With that misleading information, the Spanish didn't really have a chance. With more than eighty years of constantly building rage behind them, the Indians made short work of most of their objectives on August 10, 1680. The attacks began all over northern New Mexico at dawn. In most places, the Indians killed everyone of even half Spanish descent, then took whatever they wanted from those Spaniard-owned homes and farms and burned everything else, including the mission churches.
All day and into the evening, frightened Spanish refugees arrived at the garrison in Santa Fe with stories of savage murders happening everywhere around them. Everyone with any Spanish blood in them wanted to hide behind the walls and thick gates of the government compound. Among them were rebel spies, there to learn what they could of Spanish plans and spread rumors. More than a thousand people had gathered behind the government walls by nightfall that day. Among the stories being spread were several in which all the Spaniards from north of Santa Fe to as far south as Isleta had been killed. The only Spaniards left alive in New Mexico were those behind the walls in Santa Fe. The rumors gained credence when the Lieutenant Governor's dispatch from Isleta was intercepted, leading the Spanish Governor in Santa Fe to truly believe that he was cut off from help. At the same time, the rumor was being spread in Isleta that all the Spanish in Santa Fe were dead and Indian warriors were headed for Isleta next. Between the two stories, the garrison in Santa Fe and that in Isleta chose not to try to help each other.
A mass of warriors arrived at the southern edge of Santa Fe on August 13. At their head was a man named Juan, formerly the Governor's private servant. Juan rode into the capitol to negotiate with the Spanish Governor, General to General. The Spaniard was highly offended and furiously ordered Juan to take his rag-tag army and go away quietly.
Juan went back to his warriors and they waited. The next day, a mass of warriors from the north arrived just outside Santa Fe. The attack on Santa Fe began the next day with warriors pushing their way into town from north and south. About 2,500 warriors took part in this assault and, for most of it, the fighting was hand-to-hand, building to building. At one point, the only thing separating the two sides were the massive oak doors on the chapel. The Indians tried to burn those doors several times but never could get through them. Every Spaniard in the city would most likely have been dead before nightfall if the Indians had gotten through those doors. So they tried another tack: using Spanish shovels and hoes, the Indians dug a ditch that diverted the water flow that fed into the government compound.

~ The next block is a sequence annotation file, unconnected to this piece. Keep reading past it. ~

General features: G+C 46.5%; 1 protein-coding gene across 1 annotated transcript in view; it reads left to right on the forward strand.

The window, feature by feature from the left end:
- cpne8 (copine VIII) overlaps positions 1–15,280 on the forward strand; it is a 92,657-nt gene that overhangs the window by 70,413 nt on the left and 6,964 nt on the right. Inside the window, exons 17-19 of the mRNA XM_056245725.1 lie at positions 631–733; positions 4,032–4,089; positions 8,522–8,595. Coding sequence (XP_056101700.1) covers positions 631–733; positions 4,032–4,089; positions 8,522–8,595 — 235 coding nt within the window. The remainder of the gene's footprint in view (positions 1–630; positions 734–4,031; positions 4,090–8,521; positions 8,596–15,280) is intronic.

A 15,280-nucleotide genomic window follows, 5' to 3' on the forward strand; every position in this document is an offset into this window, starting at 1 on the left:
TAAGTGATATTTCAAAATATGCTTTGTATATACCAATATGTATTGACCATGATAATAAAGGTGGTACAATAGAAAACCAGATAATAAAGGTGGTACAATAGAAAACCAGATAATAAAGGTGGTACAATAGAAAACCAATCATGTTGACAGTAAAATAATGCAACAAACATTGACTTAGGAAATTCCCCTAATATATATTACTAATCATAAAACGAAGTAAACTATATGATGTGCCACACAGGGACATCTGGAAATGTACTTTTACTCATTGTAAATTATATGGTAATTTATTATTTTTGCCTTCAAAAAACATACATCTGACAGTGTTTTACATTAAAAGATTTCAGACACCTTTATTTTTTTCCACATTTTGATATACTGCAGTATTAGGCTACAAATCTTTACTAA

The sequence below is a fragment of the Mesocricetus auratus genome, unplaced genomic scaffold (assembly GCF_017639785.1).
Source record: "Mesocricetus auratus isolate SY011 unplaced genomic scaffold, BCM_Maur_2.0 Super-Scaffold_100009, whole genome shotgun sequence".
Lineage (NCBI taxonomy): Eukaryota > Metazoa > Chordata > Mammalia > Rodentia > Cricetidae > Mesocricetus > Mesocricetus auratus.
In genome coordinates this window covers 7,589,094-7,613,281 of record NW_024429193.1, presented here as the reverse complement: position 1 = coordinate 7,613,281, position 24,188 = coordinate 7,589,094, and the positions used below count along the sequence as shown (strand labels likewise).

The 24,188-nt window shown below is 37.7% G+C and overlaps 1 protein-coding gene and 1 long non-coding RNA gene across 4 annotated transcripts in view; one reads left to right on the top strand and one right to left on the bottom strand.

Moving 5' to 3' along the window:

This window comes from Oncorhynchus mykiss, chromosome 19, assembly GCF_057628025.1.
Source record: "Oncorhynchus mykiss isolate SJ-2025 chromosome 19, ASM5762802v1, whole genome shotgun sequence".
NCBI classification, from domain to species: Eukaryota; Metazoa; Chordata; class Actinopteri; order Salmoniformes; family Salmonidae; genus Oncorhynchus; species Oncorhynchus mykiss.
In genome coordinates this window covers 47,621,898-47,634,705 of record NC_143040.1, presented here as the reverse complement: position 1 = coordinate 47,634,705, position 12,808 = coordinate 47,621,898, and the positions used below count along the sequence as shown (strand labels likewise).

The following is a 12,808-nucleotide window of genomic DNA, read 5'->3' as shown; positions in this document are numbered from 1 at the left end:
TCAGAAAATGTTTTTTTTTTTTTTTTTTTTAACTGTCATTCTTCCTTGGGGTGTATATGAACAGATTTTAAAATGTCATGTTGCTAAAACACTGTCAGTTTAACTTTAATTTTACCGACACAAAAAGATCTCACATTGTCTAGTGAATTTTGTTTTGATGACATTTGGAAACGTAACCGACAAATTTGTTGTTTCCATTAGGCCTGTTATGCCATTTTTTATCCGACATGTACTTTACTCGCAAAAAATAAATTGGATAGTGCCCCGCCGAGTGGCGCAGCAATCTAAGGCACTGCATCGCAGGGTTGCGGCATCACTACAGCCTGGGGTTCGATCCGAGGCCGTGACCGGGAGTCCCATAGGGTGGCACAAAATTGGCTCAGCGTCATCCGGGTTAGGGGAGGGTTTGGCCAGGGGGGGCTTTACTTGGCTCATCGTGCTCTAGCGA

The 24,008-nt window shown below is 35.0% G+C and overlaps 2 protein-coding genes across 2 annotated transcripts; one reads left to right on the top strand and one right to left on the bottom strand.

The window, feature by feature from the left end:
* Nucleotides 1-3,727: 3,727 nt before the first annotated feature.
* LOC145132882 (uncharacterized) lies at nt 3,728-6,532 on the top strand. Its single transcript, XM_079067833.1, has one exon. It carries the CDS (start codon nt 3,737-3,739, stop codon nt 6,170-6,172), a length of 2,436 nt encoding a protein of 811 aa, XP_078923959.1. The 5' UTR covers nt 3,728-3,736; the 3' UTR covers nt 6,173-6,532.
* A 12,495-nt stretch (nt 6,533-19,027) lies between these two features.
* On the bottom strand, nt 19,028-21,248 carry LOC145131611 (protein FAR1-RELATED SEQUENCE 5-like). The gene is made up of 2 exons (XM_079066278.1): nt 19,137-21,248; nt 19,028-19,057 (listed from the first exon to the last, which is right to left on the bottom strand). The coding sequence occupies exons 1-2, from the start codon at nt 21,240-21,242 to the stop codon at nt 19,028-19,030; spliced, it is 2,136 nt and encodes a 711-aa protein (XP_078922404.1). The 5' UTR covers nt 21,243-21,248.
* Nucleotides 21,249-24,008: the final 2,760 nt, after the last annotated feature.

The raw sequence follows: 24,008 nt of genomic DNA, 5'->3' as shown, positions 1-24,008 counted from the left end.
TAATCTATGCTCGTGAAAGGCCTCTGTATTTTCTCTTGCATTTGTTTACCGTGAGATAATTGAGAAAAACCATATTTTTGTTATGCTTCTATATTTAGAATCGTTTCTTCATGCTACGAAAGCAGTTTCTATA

The Palace of the Governors, on the Santa Fe Plaza
A couple days later, the Governor surprised the warriors by leading a surprise sortie through the front gates of the Governor's Palace. They were caught completely by surprise and many of the warriors were ridden down by cavalry horses as they tried to escape the charges. Then the soldiers set some of the nearby homes on fire. The fire spread from building to building easily and, before it was over, another 300 Indians died among the flames. In all the events of the revolt, this one day in Santa Fe was where the Puebloans suffered their greatest losses. As the fire was spreading, soldiers were capturing people as they ran out of the burning buildings and they returned inside the walls of the government compound with these prisoners and with several barrels of desperately needed water.
As the Governor questioned the prisoners he heard story after story of Spaniards being killed everywhere. When he was finished listening, the Governor ordered all 47 prisoners taken out into the plaza and executed. That night the surrounding Indian warriors burned every structure still standing outside the government compound.
At that point the Spanish leaders agreed the best thing for them to do was to go out and meet the long-expected supply train from Mexico City. On Monday, August 21, 1680, the gates to the government compound opened and about 1,000 people (many were slaves, many more were servants) marched out. The surviving wounded were carried on two ox-drawn wagons along with the governor's records and personal valuables. There were also about 400 starving and dehydrated horses and oxen in the crowd, all carrying people or goods. Everyone expected to be massacred as soon as they were clear of the gates.
Instead, the warriors waiting outside let them go. The revolutionaries were so happy to see the Spanish walk away that they allowed them to leave in peace. Bands of warriors followed the Spanish south to make sure they kept going but not one more native life was risked fighting for their freedom. As the Spanish retreated south, contingents of natives from Isleta Pueblo and from the Piro pueblos in the vicinity of Socorro joined the mass of people headed south. Once they had crossed into the area now known as the Jornada del Muerto the Puebloans headed back north, stopping only to loot and burn the Piro and Isleta Pueblos as they went. The Puebloans had won, for the moment.